“Ah, yes, the Mennonites!” the young chaplain exclaimed in his rather high-pitched voice. “Wendy’s told me about you; how fascinating! I expect this service was somewhat different from your usual more Spartan kind of fare, wasn’t it?”

I could see my daughter bristling; “A little”, she replied icily, and as she opened her mouth to continue I caught her eye and soundlessly formed the word ‘James’”. She grinned, gave me a nod, and said to the chaplain, “The music was really nice, though”.

“So glad you enjoyed it; are you coming up for dinner?”

“I’m afraid not; my Dad’s going to stay, but I’ve got another commitment”.

Emma and I moved out onto the darkened street; her friends were already waiting for her there, and as I gave her a hug and a kiss I said, “Well done”.

“You caught me in the nick of time, there, Dad!” she replied with a grin; “I think I might have said something that was less than helpful!”

“I fully understand. You have a good evening”.

“You too; be nice to that chaplain, now!”

 

The dinner was not held in the large hall, as I had been expecting, but in a smaller dining room seating about fifty people, which was about right for the size of the group that night. Like the chapel, the room was lit mainly by candlelight. As we entered the room, attendants in formal attire were waiting to take our coats; Wendy had not removed her duffel coat in the chapel, but as she handed it over now I saw that she was wearing a dark green evening dress. Lisa’s black dress appeared to be strapless, and her shoulders were covered by a matching wrap. “I feel a little under-dressed”, I said to Wendy.

“You’re a breath of fresh air, Tom”, she replied with a smile.

Two dining tables stretched the length of the room; the floor was polished wood, and the paneled walls seemed to be covered with paintings of people in formal poses, many of them obviously dating back centuries. The guests were gradually taking their places at the tables, and Wendy led us to seats close to the Wisemans and the chaplain, who was now wearing a black suit and a white clerical collar. When the assembled guests were all in their places Stephen Jeffreys said a Latin grace, and we all sat down. The waiters were already coming around with the appetizers, and others were pouring wine into people’s glasses.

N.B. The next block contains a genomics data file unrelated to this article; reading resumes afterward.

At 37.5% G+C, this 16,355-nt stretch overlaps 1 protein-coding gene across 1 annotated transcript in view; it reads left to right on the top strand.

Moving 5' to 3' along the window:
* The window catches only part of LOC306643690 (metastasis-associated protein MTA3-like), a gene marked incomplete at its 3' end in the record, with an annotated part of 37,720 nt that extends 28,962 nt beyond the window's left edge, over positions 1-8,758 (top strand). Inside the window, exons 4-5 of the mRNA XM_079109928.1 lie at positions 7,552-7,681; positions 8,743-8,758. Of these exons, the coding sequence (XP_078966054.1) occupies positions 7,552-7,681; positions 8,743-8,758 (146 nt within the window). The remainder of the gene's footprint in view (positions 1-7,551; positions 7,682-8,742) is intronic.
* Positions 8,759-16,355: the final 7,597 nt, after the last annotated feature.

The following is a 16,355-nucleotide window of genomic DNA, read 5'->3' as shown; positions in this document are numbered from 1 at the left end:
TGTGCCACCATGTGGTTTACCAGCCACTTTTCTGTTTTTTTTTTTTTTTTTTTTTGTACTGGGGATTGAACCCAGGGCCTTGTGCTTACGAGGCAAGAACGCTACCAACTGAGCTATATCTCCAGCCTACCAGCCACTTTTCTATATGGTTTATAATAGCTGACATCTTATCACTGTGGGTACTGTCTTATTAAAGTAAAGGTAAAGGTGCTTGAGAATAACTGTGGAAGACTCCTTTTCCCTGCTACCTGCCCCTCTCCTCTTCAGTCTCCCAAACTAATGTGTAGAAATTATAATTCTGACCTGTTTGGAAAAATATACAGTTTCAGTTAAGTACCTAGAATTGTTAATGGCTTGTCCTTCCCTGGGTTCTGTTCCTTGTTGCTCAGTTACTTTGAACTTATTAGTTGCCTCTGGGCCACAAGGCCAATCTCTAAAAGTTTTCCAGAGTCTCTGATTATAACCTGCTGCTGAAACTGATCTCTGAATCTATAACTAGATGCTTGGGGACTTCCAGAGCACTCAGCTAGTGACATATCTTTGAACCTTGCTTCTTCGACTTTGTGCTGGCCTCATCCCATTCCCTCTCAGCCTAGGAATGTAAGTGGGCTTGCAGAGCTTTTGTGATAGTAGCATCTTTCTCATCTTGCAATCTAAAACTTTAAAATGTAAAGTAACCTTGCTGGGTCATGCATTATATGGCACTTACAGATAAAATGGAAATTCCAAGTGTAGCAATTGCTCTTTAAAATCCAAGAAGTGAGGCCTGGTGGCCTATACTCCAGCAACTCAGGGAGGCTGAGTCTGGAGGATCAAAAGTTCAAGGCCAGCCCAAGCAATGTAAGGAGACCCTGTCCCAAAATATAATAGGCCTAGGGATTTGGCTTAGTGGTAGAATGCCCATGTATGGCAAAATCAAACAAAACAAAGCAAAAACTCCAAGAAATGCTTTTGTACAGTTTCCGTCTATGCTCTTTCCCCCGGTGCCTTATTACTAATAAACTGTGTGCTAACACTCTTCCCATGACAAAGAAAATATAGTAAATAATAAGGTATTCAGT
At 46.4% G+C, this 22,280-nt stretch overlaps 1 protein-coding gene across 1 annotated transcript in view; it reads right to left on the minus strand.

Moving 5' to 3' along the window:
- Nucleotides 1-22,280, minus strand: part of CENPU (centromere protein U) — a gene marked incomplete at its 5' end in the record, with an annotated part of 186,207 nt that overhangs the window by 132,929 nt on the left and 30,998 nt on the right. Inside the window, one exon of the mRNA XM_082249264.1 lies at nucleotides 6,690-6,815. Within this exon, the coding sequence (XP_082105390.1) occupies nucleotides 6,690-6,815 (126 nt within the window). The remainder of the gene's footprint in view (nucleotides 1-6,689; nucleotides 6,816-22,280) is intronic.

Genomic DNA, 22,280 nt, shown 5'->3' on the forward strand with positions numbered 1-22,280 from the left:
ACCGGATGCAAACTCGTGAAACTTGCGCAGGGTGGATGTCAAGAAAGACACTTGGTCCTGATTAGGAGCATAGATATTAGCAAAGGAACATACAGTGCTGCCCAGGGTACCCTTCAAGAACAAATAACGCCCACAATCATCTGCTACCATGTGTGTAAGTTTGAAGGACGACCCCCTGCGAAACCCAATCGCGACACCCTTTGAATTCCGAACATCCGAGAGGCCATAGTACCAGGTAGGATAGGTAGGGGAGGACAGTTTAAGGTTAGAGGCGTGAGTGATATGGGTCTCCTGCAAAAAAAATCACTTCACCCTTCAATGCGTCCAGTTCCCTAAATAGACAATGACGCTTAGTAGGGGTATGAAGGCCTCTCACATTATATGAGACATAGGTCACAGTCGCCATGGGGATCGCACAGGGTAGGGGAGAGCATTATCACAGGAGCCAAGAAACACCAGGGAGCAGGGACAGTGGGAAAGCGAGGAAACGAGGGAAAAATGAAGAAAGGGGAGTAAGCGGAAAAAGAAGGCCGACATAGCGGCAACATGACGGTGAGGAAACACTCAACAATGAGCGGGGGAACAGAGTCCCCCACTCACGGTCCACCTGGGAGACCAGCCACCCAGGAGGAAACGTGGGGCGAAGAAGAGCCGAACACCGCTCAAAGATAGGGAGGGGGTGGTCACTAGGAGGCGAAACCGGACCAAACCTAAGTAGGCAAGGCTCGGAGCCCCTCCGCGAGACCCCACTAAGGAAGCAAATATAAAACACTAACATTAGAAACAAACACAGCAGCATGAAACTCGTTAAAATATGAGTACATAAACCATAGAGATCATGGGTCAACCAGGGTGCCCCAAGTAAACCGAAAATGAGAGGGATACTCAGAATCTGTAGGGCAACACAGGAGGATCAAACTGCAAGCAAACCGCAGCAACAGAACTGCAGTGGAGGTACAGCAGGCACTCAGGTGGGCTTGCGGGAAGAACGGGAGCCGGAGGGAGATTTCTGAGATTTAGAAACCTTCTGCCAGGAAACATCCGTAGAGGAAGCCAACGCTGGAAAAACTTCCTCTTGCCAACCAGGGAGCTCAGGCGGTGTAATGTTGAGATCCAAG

Turning to Wendy’s daughter, who was sitting on my left, I said, “You’re looking very elegant tonight, Lisa”.

“Thanks, Mr. Masefield. You look very comfortable, and I admire you for having the nerve to do it”.

“It wasn’t nerve at all, it was ignorance! I had absolutely no idea what was expected of me”.

“My Mum said she had a wonderful time with you and your other friend at Emma’s birthday party. She used to sing with my Dad when I was little, you know, but she hasn’t done anything like that for a long time now”.

“She hasn’t lost her amazing voice, though”, I replied. “When I first heard her sing I thought it was the most beautiful voice I’d ever heard in my life, and I still think it comes pretty close. How about you; are you a musician at all?”

“I don’t play an instrument, but I like to sing, and I like to listen, too”.

“What sort of music?”

“I like some of Mum’s stuff, but I’m mainly a classical music fan”.

“Really?”

“Are you surprised?”

“A little; I suppose I’d assumed you’d pick up your musical tastes from your Mum or your Dad”.

“Not from my Dad; I picked up as little from him as possible”.

I heard the note of resentment in her voice and I decided to steer clear of it. “So I know you’re at Christ Church”, I said, “and I know you’re reading Modern Languages, but I don’t know much more beyond that. Do you have definite plans?”

“Actually, I do; I want to be a translator. I’m not sure at the moment whether that would mean written work, or actual oral translation for governments or the UN or that sort of thing. But I do enjoy languages and I’ve always had an ear for them”.

“I expect good translators are always in demand, aren’t they?”

“It depends on the languages; I’m studying Russian and German because I like them both and also because they give me good opportunities to work in Eastern Europe. I’d actually like to go on and do a postgraduate degree, but I might feel differently after I’ve finished four years here”.